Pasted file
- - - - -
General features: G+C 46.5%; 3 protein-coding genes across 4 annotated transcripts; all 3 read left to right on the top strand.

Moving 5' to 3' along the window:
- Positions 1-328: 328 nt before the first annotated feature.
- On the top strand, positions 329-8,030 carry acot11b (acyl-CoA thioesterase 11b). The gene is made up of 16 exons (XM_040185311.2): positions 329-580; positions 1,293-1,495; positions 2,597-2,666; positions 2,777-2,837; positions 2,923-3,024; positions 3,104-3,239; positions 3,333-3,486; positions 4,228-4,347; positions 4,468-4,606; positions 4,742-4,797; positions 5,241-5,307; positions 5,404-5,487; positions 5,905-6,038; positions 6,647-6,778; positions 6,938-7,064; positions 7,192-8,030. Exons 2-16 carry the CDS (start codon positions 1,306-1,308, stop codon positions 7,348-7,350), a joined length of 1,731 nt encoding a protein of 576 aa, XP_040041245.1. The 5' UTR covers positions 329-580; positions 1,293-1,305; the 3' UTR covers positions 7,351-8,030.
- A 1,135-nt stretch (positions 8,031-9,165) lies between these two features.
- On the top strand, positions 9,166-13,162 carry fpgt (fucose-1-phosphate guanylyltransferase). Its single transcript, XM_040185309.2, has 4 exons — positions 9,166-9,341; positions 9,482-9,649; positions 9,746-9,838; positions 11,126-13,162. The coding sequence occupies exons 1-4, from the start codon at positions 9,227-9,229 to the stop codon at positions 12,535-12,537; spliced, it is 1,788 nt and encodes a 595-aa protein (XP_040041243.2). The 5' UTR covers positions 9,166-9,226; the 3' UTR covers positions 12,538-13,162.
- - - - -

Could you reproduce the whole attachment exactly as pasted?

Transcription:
General features: G+C 46.5%; 3 protein-coding genes across 4 annotated transcripts; all 3 read left to right on the top strand.

Moving 5' to 3' along the window:
- Positions 1-328: 328 nt before the first annotated feature.
- On the top strand, positions 329-8,030 carry acot11b (acyl-CoA thioesterase 11b). The gene is made up of 16 exons (XM_040185311.2): positions 329-580; positions 1,293-1,495; positions 2,597-2,666; positions 2,777-2,837; positions 2,923-3,024; positions 3,104-3,239; positions 3,333-3,486; positions 4,228-4,347; positions 4,468-4,606; positions 4,742-4,797; positions 5,241-5,307; positions 5,404-5,487; positions 5,905-6,038; positions 6,647-6,778; positions 6,938-7,064; positions 7,192-8,030. Exons 2-16 carry the CDS (start codon positions 1,306-1,308, stop codon positions 7,348-7,350), a joined length of 1,731 nt encoding a protein of 576 aa, XP_040041245.1. The 5' UTR covers positions 329-580; positions 1,293-1,305; the 3' UTR covers positions 7,351-8,030.
- A 1,135-nt stretch (positions 8,031-9,165) lies between these two features.
- On the top strand, positions 9,166-13,162 carry fpgt (fucose-1-phosphate guanylyltransferase). Its single transcript, XM_040185309.2, has 4 exons — positions 9,166-9,341; positions 9,482-9,649; positions 9,746-9,838; positions 11,126-13,162. The coding sequence occupies exons 1-4, from the start codon at positions 9,227-9,229 to the stop codon at positions 12,535-12,537; spliced, it is 1,788 nt and encodes a 595-aa protein (XP_040041243.2). The 5' UTR covers positions 9,166-9,226; the 3' UTR covers positions 12,538-13,162.